Lake v. City of Phoenix – 10/29/2009
Arizona Supreme Court Holds That Computer Metadata of Public Records That Are Stored in Electronic Format Is Subject to Disclosure Under Public Records Law.
A Phoenix police officer alleging employment discrimination submitted a public records request seeking his supervisor’s notes concerning the officer’s work performance. After reviewing paper copies of documents produced, the officer requested metadata for certain documents. Metadata contains information about electronic documents, such as creation dates and access dates. The City of Phoenix denied the request, contending that metadata is not a public record.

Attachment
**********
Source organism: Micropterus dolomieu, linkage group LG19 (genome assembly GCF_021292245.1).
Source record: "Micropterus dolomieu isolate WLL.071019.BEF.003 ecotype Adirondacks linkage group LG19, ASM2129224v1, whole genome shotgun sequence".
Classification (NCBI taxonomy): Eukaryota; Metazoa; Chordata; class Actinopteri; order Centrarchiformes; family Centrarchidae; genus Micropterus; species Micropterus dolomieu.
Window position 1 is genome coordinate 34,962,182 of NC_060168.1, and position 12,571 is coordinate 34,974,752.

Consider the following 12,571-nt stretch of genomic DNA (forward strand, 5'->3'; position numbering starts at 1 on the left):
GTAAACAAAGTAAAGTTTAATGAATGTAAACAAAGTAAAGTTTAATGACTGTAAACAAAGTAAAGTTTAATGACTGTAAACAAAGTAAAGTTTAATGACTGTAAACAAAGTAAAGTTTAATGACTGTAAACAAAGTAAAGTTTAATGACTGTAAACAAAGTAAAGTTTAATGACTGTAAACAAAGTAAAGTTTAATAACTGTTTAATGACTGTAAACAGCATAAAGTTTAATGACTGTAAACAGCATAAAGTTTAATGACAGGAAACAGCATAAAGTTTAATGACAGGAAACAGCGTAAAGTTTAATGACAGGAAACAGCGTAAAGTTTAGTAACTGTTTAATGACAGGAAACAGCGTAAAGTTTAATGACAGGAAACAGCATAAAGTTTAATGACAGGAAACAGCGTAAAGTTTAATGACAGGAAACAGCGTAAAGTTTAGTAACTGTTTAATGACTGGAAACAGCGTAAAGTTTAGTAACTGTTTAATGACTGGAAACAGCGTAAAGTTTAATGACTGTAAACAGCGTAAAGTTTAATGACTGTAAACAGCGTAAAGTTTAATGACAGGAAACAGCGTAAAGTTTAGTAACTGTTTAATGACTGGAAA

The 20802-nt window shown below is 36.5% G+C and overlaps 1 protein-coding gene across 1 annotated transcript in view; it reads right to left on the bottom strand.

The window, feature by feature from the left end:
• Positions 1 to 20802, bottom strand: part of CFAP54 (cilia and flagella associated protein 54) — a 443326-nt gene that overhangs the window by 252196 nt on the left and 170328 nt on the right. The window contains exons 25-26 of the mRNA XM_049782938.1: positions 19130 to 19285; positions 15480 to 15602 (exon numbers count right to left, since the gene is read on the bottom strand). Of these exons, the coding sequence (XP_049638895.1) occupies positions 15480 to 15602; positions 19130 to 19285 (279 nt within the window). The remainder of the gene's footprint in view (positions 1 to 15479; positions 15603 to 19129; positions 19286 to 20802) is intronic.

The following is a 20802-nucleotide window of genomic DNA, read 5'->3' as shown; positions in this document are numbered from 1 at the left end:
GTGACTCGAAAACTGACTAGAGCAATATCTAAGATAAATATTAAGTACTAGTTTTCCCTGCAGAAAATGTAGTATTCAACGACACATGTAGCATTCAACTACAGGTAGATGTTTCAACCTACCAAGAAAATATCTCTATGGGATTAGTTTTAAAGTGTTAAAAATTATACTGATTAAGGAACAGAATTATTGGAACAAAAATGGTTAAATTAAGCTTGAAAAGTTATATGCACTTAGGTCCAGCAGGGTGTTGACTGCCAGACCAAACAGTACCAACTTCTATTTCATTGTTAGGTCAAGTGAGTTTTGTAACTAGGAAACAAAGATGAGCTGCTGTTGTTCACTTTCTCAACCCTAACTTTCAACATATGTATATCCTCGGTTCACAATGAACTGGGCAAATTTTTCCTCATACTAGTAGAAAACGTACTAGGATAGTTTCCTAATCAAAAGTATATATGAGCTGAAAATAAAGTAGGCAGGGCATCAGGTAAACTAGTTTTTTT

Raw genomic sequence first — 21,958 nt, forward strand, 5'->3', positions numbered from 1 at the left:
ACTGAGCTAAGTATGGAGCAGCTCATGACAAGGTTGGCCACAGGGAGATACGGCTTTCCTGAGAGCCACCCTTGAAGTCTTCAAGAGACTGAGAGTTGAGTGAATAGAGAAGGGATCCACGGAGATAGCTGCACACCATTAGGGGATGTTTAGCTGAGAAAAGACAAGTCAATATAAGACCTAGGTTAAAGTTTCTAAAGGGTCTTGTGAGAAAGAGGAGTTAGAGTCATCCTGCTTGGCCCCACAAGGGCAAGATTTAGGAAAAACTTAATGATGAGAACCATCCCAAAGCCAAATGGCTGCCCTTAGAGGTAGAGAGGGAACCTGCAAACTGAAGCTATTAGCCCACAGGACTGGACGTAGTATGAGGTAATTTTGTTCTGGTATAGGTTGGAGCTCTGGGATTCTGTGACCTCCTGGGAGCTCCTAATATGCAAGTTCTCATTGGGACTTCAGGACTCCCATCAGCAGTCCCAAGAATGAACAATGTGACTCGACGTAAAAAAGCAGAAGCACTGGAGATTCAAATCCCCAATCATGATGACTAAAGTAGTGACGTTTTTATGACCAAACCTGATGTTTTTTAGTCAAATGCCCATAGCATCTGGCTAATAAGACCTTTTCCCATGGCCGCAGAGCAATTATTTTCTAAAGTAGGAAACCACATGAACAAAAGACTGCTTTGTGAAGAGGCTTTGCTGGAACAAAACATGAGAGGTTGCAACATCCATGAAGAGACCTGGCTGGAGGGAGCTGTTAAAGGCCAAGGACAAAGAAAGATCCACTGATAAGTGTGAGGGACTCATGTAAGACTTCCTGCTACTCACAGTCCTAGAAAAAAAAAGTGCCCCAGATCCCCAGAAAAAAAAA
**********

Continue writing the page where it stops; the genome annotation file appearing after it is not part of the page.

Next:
The police officer filed a special action in Superior Court pursuant to A.R.S. § 39-121.02. After a hearing, the court denied jurisdiction. Lake appealed to the Arizona Court of Appeals, which among other actions upheld the City’s refusal to produce the metadata requested. Lake appealed.
The Arizona Supreme Court granted review and reversed the Court of Appeals’ decision with respect to the metadata issue. The Court did not answer whether a public body is required under the state public records laws to maintain documents in their native electronic format. It held, however, that when a public record is maintained in an electronic format, the metadata embedded in that document also constitutes a public record and is thus subject to disclosure.
The Supreme Court further noted that the Superior Court had erred by denying jurisdiction of the statutory special action. So long as the special action complied with applicable procedural rules, the Superior Court lacked discretion to deny jurisdiction and was required to decide the case on its merits.
Justice Bales wrote the opinion for the unanimous Court.